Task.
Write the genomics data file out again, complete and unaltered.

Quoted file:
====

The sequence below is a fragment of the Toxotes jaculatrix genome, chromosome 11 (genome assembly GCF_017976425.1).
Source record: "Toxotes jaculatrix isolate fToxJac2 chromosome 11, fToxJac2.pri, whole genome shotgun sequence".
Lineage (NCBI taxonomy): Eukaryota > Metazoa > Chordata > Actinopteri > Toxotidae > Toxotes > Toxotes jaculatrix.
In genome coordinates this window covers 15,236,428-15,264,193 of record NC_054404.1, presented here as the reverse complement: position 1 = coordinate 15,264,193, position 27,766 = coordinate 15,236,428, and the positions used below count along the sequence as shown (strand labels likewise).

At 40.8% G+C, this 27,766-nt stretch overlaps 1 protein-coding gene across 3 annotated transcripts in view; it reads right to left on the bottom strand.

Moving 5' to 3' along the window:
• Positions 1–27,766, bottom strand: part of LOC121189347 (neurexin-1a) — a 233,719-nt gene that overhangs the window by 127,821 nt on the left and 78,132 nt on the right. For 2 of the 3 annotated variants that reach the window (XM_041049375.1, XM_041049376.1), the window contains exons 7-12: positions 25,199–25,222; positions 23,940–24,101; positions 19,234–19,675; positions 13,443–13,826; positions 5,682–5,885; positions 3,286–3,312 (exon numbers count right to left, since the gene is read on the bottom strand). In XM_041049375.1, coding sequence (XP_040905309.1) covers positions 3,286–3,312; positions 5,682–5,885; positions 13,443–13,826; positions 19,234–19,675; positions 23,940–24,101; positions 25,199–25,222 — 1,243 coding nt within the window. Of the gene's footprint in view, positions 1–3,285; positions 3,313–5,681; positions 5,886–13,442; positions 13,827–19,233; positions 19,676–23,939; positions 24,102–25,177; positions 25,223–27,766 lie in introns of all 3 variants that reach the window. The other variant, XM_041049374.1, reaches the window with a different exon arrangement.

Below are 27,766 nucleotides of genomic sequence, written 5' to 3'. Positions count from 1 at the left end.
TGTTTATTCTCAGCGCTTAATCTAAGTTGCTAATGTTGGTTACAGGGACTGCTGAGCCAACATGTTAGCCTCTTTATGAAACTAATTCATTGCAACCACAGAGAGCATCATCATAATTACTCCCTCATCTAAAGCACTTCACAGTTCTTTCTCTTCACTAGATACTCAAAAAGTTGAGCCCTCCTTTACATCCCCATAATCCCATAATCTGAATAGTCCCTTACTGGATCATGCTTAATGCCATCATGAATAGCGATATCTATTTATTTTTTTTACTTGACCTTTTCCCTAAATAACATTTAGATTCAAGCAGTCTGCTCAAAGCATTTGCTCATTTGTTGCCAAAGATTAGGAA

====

The sequence below is a fragment of the Toxotes jaculatrix genome, chromosome 11 (genome assembly GCF_017976425.1).
Source record: "Toxotes jaculatrix isolate fToxJac2 chromosome 11, fToxJac2.pri, whole genome shotgun sequence".
Lineage (NCBI taxonomy): Eukaryota > Metazoa > Chordata > Actinopteri > Toxotidae > Toxotes > Toxotes jaculatrix.
In genome coordinates this window covers 15,236,428-15,264,193 of record NC_054404.1, presented here as the reverse complement: position 1 = coordinate 15,264,193, position 27,766 = coordinate 15,236,428, and the positions used below count along the sequence as shown (strand labels likewise).

At 40.8% G+C, this 27,766-nt stretch overlaps 1 protein-coding gene across 3 annotated transcripts in view; it reads right to left on the bottom strand.

Moving 5' to 3' along the window:
• Positions 1–27,766, bottom strand: part of LOC121189347 (neurexin-1a) — a 233,719-nt gene that overhangs the window by 127,821 nt on the left and 78,132 nt on the right. For 2 of the 3 annotated variants that reach the window (XM_041049375.1, XM_041049376.1), the window contains exons 7-12: positions 25,199–25,222; positions 23,940–24,101; positions 19,234–19,675; positions 13,443–13,826; positions 5,682–5,885; positions 3,286–3,312 (exon numbers count right to left, since the gene is read on the bottom strand). In XM_041049375.1, coding sequence (XP_040905309.1) covers positions 3,286–3,312; positions 5,682–5,885; positions 13,443–13,826; positions 19,234–19,675; positions 23,940–24,101; positions 25,199–25,222 — 1,243 coding nt within the window. Of the gene's footprint in view, positions 1–3,285; positions 3,313–5,681; positions 5,886–13,442; positions 13,827–19,233; positions 19,676–23,939; positions 24,102–25,177; positions 25,223–27,766 lie in introns of all 3 variants that reach the window. The other variant, XM_041049374.1, reaches the window with a different exon arrangement.

Below are 27,766 nucleotides of genomic sequence, written 5' to 3'. Positions count from 1 at the left end.
TGTTTATTCTCAGCGCTTAATCTAAGTTGCTAATGTTGGTTACAGGGACTGCTGAGCCAACATGTTAGCCTCTTTATGAAACTAATTCATTGCAACCACAGAGAGCATCATCATAATTACTCCCTCATCTAAAGCACTTCACAGTTCTTTCTCTTCACTAGATACTCAAAAAGTTGAGCCCTCCTTTACATCCCCATAATCCCATAATCTGAATAGTCCCTTACTGGATCATGCTTAATGCCATCATGAATAGCGATATCTATTTATTTTTTTTACTTGACCTTTTCCCTAAATAACATTTAGATTCAAGCAGTCTGCTCAAAGCATTTGCTCATTTGTTGCCAAAGATTAGGAA